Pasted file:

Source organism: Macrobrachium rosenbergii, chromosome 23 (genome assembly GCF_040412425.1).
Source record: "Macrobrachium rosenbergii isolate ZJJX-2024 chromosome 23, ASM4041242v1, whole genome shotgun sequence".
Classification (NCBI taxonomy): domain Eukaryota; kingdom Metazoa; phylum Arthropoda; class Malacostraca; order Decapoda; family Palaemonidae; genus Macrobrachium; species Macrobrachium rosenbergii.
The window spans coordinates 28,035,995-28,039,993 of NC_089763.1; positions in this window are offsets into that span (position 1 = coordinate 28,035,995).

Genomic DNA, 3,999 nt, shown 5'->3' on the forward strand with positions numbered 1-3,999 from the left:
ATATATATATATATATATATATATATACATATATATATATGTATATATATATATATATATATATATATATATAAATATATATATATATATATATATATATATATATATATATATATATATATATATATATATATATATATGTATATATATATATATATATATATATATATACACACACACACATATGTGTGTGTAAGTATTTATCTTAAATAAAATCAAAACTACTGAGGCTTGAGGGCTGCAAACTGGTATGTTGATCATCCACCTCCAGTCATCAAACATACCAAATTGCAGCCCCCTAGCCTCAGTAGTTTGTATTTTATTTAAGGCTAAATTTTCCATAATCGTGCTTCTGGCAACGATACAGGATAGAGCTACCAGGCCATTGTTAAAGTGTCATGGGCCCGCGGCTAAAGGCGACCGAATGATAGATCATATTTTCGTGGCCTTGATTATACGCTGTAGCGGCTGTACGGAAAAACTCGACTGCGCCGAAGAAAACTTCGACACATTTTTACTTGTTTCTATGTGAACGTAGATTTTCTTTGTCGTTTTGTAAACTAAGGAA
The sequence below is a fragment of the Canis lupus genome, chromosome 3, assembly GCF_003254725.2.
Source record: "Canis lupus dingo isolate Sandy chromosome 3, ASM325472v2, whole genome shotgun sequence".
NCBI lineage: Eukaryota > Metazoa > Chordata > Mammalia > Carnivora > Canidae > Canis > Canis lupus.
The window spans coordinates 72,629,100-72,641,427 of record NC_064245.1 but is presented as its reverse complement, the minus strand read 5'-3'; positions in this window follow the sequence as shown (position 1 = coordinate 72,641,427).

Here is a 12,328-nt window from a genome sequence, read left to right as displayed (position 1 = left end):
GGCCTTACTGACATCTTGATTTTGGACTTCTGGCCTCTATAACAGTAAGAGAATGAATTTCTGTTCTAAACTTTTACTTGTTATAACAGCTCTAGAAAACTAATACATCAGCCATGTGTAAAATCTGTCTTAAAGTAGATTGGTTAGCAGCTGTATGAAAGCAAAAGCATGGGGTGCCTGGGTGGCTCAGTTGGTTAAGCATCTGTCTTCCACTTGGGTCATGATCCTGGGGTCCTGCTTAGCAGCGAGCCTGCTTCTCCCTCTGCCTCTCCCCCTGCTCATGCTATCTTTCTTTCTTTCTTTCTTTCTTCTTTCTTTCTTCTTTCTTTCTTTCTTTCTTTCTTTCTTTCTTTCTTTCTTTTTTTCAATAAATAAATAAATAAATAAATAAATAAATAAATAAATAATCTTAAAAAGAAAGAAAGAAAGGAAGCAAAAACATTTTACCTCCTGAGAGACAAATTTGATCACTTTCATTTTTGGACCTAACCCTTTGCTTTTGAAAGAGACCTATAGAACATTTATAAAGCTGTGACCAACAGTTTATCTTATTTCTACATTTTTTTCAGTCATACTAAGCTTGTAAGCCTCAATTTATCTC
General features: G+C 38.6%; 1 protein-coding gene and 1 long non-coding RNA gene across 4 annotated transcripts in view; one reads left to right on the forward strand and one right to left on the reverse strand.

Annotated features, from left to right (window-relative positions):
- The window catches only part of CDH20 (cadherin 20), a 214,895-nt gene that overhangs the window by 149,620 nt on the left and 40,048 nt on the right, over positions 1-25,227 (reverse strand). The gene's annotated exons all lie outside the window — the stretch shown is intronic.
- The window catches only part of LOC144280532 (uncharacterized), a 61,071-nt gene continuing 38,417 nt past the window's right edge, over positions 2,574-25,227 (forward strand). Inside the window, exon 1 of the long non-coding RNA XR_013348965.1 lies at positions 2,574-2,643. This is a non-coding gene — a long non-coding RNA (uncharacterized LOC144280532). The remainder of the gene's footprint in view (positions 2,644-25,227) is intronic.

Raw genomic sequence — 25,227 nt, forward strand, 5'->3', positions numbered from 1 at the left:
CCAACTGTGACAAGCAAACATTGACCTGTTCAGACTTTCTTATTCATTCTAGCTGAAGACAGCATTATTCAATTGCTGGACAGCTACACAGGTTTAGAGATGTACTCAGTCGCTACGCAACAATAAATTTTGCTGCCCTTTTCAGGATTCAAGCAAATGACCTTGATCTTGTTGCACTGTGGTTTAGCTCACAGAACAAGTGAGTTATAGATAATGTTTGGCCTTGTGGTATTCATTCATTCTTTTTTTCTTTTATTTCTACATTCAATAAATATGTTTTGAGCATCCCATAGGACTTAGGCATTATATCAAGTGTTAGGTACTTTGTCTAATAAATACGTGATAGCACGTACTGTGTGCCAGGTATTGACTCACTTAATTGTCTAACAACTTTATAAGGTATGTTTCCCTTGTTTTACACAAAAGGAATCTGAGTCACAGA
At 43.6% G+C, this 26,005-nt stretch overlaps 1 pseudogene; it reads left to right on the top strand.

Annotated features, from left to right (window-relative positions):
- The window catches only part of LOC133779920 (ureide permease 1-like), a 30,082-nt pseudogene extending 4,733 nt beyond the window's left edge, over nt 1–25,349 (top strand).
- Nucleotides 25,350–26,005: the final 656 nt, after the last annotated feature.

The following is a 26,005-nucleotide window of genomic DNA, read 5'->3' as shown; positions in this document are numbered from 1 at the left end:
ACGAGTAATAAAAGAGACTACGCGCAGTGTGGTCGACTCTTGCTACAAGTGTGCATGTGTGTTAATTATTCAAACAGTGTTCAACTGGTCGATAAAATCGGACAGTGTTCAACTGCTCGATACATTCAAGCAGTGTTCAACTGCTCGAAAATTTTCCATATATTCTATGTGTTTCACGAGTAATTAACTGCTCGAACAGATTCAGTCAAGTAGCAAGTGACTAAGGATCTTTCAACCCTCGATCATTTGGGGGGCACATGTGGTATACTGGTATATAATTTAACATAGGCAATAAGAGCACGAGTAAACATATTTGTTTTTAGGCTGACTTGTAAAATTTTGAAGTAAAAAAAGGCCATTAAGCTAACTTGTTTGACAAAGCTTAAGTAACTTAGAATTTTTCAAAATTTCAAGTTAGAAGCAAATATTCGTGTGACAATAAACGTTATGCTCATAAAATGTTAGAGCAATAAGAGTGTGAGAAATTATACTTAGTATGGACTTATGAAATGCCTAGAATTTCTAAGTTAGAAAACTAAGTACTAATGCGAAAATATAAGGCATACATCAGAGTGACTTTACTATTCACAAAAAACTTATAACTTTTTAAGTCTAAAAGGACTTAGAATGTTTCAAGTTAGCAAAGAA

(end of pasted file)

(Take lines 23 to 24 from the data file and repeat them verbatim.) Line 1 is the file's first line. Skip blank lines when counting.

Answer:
The following is a 26,005-nucleotide window of genomic DNA, read 5'->3' as shown; positions in this document are numbered from 1 at the left end:
ACGAGTAATAAAAGAGACTACGCGCAGTGTGGTCGACTCTTGCTACAAGTGTGCATGTGTGTTAATTATTCAAACAGTGTTCAACTGGTCGATAAAATCGGACAGTGTTCAACTGCTCGATACATTCAAGCAGTGTTCAACTGCTCGAAAATTTTCCATATATTCTATGTGTTTCACGAGTAATTAACTGCTCGAACAGATTCAGTCAAGTAGCAAGTGACTAAGGATCTTTCAACCCTCGATCATTTGGGGGGCACATGTGGTATACTGGTATATAATTTAACATAGGCAATAAGAGCACGAGTAAACATATTTGTTTTTAGGCTGACTTGTAAAATTTTGAAGTAAAAAAAGGCCATTAAGCTAACTTGTTTGACAAAGCTTAAGTAACTTAGAATTTTTCAAAATTTCAAGTTAGAAGCAAATATTCGTGTGACAATAAACGTTATGCTCATAAAATGTTAGAGCAATAAGAGTGTGAGAAATTATACTTAGTATGGACTTATGAAATGCCTAGAATTTCTAAGTTAGAAAACTAAGTACTAATGCGAAAATATAAGGCATACATCAGAGTGACTTTACTATTCACAAAAAACTTATAACTTTTTAAGTCTAAAAGGACTTAGAATGTTTCAAGTTAGCAAAGAA